Pytest-allclose released

The Nengo team at ABR is excited to announce the first release of pytest-allclose. pytest-allclose is made available under the open source MIT license so that all Python projects can make use of it to better test their numerical code.

What is pytest-allclose?

pytest-allclose provides the allclose fixture for pytest. The fixture is used just like numpy.allclose:

import numpy as np

def test_close(allclose):
    x = np.linspace(-1, 1)
    y = x + 0.001
    assert allclose(y, x, atol=0.002)
    assert not allclose(y, x, atol=0.0005)
    assert not allclose(y, x, rtol=0.002)

allclose has a few additional features for large numerical projects. You can pass in an xtol value to compare shifted arrays:

def test_close(allclose):
    x = np.linspace(-1, 1)

    assert allclose(x[1:], x[:-1], xtol=1)
    assert allclose(x[3:], x[:-3], xtol=3)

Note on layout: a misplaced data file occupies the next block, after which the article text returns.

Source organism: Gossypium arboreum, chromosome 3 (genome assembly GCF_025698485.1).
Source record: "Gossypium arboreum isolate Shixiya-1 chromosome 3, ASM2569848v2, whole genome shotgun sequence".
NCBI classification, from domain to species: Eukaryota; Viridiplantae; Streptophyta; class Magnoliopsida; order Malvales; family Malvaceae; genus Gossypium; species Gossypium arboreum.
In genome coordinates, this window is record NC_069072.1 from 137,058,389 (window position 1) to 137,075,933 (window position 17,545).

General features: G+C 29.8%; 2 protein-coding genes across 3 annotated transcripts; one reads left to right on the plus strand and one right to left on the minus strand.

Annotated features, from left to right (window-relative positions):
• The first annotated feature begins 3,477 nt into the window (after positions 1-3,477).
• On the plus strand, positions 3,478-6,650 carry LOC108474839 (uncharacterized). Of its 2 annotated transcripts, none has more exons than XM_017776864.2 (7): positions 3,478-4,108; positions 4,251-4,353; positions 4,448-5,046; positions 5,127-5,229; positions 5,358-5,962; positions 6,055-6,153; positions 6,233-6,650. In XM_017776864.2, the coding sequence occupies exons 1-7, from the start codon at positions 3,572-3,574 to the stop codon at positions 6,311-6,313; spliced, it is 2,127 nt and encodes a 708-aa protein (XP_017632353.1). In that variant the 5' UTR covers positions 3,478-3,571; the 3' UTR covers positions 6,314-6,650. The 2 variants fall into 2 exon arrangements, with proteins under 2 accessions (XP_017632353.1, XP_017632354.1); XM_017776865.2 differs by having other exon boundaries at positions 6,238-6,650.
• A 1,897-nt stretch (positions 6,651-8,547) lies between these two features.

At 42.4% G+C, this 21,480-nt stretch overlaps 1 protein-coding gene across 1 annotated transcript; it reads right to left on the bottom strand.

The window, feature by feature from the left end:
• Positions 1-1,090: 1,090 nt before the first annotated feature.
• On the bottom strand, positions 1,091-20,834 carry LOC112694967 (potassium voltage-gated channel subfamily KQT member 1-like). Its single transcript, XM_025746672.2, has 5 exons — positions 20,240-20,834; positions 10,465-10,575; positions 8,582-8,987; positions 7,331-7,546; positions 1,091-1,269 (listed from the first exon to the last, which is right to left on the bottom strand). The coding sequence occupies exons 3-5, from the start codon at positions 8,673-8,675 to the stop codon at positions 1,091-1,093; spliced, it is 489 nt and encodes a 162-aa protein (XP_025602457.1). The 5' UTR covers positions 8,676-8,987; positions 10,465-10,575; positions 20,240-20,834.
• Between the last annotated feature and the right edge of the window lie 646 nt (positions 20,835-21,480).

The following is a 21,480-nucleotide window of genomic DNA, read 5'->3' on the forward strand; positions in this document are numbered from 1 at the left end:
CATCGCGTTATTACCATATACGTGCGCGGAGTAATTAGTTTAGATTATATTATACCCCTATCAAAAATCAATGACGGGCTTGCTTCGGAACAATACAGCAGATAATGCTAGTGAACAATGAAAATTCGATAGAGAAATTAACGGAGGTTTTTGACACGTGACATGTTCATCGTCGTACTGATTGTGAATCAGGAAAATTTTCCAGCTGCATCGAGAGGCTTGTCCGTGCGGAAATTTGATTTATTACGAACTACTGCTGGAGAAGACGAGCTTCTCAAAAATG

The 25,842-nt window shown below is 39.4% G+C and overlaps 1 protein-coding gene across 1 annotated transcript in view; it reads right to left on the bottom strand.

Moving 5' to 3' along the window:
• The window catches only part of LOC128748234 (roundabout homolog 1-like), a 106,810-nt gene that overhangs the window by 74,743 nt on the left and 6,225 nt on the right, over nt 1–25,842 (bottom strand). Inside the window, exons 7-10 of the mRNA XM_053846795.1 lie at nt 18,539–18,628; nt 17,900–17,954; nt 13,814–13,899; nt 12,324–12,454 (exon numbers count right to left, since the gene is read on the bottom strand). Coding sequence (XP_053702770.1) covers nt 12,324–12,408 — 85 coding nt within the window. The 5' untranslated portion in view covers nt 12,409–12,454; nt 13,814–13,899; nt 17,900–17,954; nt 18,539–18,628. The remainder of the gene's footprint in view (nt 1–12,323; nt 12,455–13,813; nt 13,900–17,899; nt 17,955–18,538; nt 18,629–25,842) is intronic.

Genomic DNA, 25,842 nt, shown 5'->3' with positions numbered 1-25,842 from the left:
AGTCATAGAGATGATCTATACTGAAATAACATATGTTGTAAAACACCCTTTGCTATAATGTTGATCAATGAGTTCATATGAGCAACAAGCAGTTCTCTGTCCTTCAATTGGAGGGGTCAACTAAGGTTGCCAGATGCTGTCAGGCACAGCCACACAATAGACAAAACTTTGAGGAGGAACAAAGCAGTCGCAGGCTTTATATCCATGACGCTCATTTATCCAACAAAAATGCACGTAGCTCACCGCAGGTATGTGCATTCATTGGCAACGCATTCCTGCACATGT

And using the pytest_allclose.report_rmses function, you can gather a summary of how close your allclose calls are across all tests, giving you a clue as to how code changes affect test accuracy:

$ pytest
======================= test session starts =======================

pytest_allclose/tests/ ............         [ 63%]
pytest_allclose/tests/ .......                [100%]

====== relative root mean squared error for allclose checks =======
mean relative RMSE: 0.32955 +/- 0.5432 (std)
==================== 19 passed in 0.92 seconds ====================

How do I use it?

To use the fixture, first install it with pip:

pip install pytest-allclose

then you can use it in your tests by putting allclose in the function signature, like other pytest fixtures. We recommend you add pytest-allclose your list of test requirements as well.

Where can I learn more?

For more details and advanced usage, see the full documentation.

Where can I get help?

If you have any questions, run into any bugs, or have suggestions for new features, please file an issue on Github.